India’s chance to add another trophy in golden summer

New Zealand

Big Picture

For a few like Kuldeep Yadav, Bhuvneshwar Kumar and the coaching staff, Sunday can’t come sooner. India will round off a tour that began in November, with an opportunity to end their summer down under with all trophies but one – the T20I series in Australia was shared. They will try to do so an hour down the road from Auckland, where they were handed their biggest ODI defeat in terms of balls left.

New Zealand want to prove the ODI series loss was an aberration, and while the focus on lifting the trophy will assume top priority, it is going to be incredibly hard to look beyond the World Cup. Tim Seifert, for one, isn’t worried about making that squad yet, but performances of the kind in Wellington will be incredibly hard to ignore if he marries his innovative style of batting with consistency. Sunday, therefore, will be a step towards another audition for him and many others like the under-fire Colin Munro and Daryl Mitchell.

Form guide

New Zealand (completed matches, most recent first) LWWLL

India WLWLW

In the spotlight

Vijay Shankar hasn’t bowled in the two T20Is so far. The jury may be out on whether there’s a case to play him alongside Hardik Pandya in India’s ODI XI, but the team management continues to punt on youth in the shortest format. So, there’s plenty at stake for Vijay, especially with the T20 World Cup set for 2020 in Australia. If he is looked at as a batsman who can bowl, he should contribute much more than the 27 and 14 he scored in the first two T20Is. Batting at No. 4 could give him another opportunity to present a case, although it’s unlikely he’ll have that slot even if picked in a full-strength XI with Virat Kohli back.

Colin Munro has already been dropped from the ODI line-up for the first two ODIs against Bangladesh, and the return of Martin Guptill from injury leaves him precariously placed for the World Cup. So every opportunity counts from here on, and scores of 12 and 34 haven’t done him any good. He will have one more chance, one he’ll want to grab to remain in the spotlight. Time is running out and he knows it.

Team news

For a frontline fast bowler, Scott Kuggleign may have underachieved. He has conceded 66 in 5.5 wicketless overs in the series. Can New Zealand perhaps look to bring in allrounder James Neesham to strengthen the batting that was desperately found wanting on Friday? Central Districts fast bowler Blair Tickner is likely to make his international debut in place of Lockie Ferguson, who has been rested for this game.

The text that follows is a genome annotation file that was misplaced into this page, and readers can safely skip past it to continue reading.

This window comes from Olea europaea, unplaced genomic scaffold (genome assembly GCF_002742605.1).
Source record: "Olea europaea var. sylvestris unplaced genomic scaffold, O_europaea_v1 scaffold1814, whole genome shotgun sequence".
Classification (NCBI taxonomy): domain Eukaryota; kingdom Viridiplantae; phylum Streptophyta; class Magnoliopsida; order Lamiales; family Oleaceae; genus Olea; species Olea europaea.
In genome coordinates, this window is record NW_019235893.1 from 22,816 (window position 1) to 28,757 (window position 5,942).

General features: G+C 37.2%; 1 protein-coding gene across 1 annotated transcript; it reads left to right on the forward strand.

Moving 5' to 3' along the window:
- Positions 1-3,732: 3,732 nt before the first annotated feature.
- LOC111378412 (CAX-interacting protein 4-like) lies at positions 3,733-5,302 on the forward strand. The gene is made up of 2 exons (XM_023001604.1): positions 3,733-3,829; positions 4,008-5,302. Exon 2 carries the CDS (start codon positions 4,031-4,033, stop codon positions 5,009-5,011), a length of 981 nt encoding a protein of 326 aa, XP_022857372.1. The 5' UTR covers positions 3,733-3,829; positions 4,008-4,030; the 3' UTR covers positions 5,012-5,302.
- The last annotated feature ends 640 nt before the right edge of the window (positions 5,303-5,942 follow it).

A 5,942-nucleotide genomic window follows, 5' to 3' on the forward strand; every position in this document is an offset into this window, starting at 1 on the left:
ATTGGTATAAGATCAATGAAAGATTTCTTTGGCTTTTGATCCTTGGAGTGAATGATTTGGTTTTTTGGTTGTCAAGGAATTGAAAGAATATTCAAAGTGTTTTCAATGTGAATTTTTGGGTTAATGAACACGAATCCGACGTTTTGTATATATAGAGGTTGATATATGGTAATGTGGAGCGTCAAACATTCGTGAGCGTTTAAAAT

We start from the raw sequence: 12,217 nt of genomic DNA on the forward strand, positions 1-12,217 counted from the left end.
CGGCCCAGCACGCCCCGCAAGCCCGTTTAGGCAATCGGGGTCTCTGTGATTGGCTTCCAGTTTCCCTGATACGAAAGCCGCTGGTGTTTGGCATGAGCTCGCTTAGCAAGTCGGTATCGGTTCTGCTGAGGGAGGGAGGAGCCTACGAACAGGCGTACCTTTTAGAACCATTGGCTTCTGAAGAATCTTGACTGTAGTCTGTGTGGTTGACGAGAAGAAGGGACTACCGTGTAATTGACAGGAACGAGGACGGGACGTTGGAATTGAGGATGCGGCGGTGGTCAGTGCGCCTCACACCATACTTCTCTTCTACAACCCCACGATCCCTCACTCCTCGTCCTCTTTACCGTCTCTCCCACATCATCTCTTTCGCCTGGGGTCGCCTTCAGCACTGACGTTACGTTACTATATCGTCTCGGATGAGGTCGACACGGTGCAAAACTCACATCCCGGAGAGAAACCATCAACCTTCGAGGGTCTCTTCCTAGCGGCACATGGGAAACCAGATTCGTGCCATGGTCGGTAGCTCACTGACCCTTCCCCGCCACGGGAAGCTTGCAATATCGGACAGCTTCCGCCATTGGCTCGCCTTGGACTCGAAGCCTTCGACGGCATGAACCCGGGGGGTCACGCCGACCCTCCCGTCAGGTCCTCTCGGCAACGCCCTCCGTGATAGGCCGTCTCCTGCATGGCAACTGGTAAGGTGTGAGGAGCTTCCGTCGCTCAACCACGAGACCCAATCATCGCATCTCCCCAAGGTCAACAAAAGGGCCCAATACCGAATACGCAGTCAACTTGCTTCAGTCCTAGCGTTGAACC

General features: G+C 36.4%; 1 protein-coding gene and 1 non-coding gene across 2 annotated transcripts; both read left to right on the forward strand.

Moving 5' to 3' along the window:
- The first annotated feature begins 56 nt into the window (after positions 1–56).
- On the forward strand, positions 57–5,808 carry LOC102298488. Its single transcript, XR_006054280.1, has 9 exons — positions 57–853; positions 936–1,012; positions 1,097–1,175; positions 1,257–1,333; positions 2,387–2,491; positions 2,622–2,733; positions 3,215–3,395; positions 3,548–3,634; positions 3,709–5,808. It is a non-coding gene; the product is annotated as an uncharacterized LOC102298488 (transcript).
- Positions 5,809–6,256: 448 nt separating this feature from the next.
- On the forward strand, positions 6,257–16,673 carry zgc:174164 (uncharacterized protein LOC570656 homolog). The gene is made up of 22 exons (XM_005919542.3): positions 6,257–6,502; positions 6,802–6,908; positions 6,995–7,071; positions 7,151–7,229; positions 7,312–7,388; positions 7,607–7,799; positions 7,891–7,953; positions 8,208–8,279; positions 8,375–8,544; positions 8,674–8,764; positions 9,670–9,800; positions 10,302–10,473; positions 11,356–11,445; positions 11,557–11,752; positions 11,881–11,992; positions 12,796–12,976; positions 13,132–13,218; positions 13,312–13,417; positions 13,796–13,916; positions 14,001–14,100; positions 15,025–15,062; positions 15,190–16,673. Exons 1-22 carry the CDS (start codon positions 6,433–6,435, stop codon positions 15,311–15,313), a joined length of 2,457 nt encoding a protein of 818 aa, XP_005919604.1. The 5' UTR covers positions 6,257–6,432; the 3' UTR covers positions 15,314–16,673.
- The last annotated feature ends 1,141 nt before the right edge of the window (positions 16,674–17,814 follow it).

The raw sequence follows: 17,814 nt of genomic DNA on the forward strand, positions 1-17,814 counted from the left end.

New Zealand (likely) 1 Tim Seifert (wk), 2 Colin Munro, 3 Kane Williamson (capt.), 4 Ross Taylor, 5 Daryl Mitchell, 6 James Neesham, 7 Colin de Grandhomme, 8 Mitchell Santner, 9 Tim Southee, 10 Ish Sodhi, 11 Blair Tickner

Krunal Pandya at No. 8 poses a luxury of batting riches for India. This could mean there’s perhaps a case to bring in Kuldeep and play two wristspinners. Who sits out then? Possibly Dinesh Karthik, given the team management has spoken of continuity and Vijay has shown batting promise in his two hits so far.

India (likely) 1 Rohit Sharma (capt.), 2 Shikhar Dhawan, 3 Rishabh Pant, 4 Vijay Shankar, 5 MS Dhoni (wk), 6 Hardik Pandya, 7 Krunal Pandya, 8 Bhuvneshwar Kumar, 9 Kuldeep Yadav, 10 Khaleel Ahmed, 11 Yuzvendra Chahal

Pitch and conditions

The previous T20I here between England and New Zealand in February 2018 produced 386 runs, with Munro blasting an 18-ball half-century, his third sub-20-ball fifty in T20Is. Need you say more? The dimensions are slightly bigger than those at Eden Park, but a flat pitch and a lightning outfield should make it another run fest.

Stats and trivia

  • Rohit has hit 102 sixes in T20Is. Only Chris Gayle (103) and Martin Guptill (103) have more.

  • Friday’s win was India’s first in four T20Is in New Zealand.

  • Tim Seifert had faced only 32 deliveries in T20Is prior to this series, batting only twice in the top three in seven innings. In this series, he has already faced 55 deliveries and counting.

Quotes

“I suppose the performance of Wellington was always going to be difficult to replicate. It was always slightly trickier at times in Auckland [with the odd-shaped ground]. There is a lot of learning. Look, you still need to come out and play with freedom. One-all in the series, hopefully we will get another outstanding crowd.”

Kane Williamson doesn’t want his team to be bogged down by Friday’s result

“It’s important to understand the mistakes that we made [In Wellington]; it’s been a long tour for everyone. So we didn’t want to put a lot of pressure on the boys, just go in there with a clear mind. It’s going to be a cracker of a game in Hamilton.”

Rohit Sharma on the advice to his boys

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